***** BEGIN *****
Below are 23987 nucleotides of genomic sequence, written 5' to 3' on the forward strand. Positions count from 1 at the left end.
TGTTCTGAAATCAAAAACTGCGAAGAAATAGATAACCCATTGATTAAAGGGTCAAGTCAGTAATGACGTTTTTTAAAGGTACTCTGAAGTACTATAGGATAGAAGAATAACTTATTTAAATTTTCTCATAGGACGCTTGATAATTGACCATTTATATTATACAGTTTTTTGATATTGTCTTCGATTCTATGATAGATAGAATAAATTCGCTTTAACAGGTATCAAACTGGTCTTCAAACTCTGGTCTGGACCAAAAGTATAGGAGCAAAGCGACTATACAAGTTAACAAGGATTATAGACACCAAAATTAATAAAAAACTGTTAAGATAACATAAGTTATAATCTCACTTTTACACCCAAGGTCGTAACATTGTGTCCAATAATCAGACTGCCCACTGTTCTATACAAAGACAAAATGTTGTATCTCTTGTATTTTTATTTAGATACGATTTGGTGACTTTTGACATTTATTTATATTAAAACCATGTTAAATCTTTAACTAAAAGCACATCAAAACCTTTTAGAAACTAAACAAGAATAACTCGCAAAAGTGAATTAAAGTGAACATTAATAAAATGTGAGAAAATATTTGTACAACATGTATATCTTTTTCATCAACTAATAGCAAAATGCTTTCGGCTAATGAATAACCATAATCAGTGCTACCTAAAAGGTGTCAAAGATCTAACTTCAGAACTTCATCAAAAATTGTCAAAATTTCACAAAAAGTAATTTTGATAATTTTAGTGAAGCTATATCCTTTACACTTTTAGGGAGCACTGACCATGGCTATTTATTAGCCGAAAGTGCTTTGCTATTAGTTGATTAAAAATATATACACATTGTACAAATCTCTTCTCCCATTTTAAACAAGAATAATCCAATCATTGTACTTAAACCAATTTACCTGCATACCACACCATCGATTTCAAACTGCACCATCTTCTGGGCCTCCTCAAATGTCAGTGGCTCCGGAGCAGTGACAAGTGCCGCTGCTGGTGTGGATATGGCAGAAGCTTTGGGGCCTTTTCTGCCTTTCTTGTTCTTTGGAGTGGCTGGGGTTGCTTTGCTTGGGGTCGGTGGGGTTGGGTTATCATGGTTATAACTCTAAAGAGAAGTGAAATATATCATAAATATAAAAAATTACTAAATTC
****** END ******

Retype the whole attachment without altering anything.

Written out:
Below are 23987 nucleotides of genomic sequence, written 5' to 3' on the forward strand. Positions count from 1 at the left end.
TGTTCTGAAATCAAAAACTGCGAAGAAATAGATAACCCATTGATTAAAGGGTCAAGTCAGTAATGACGTTTTTTAAAGGTACTCTGAAGTACTATAGGATAGAAGAATAACTTATTTAAATTTTCTCATAGGACGCTTGATAATTGACCATTTATATTATACAGTTTTTTGATATTGTCTTCGATTCTATGATAGATAGAATAAATTCGCTTTAACAGGTATCAAACTGGTCTTCAAACTCTGGTCTGGACCAAAAGTATAGGAGCAAAGCGACTATACAAGTTAACAAGGATTATAGACACCAAAATTAATAAAAAACTGTTAAGATAACATAAGTTATAATCTCACTTTTACACCCAAGGTCGTAACATTGTGTCCAATAATCAGACTGCCCACTGTTCTATACAAAGACAAAATGTTGTATCTCTTGTATTTTTATTTAGATACGATTTGGTGACTTTTGACATTTATTTATATTAAAACCATGTTAAATCTTTAACTAAAAGCACATCAAAACCTTTTAGAAACTAAACAAGAATAACTCGCAAAAGTGAATTAAAGTGAACATTAATAAAATGTGAGAAAATATTTGTACAACATGTATATCTTTTTCATCAACTAATAGCAAAATGCTTTCGGCTAATGAATAACCATAATCAGTGCTACCTAAAAGGTGTCAAAGATCTAACTTCAGAACTTCATCAAAAATTGTCAAAATTTCACAAAAAGTAATTTTGATAATTTTAGTGAAGCTATATCCTTTACACTTTTAGGGAGCACTGACCATGGCTATTTATTAGCCGAAAGTGCTTTGCTATTAGTTGATTAAAAATATATACACATTGTACAAATCTCTTCTCCCATTTTAAACAAGAATAATCCAATCATTGTACTTAAACCAATTTACCTGCATACCACACCATCGATTTCAAACTGCACCATCTTCTGGGCCTCCTCAAATGTCAGTGGCTCCGGAGCAGTGACAAGTGCCGCTGCTGGTGTGGATATGGCAGAAGCTTTGGGGCCTTTTCTGCCTTTCTTGTTCTTTGGAGTGGCTGGGGTTGCTTTGCTTGGGGTCGGTGGGGTTGGGTTATCATGGTTATAACTCTAAAGAGAAGTGAAATATATCATAAATATAAAAAATTACTAAATTC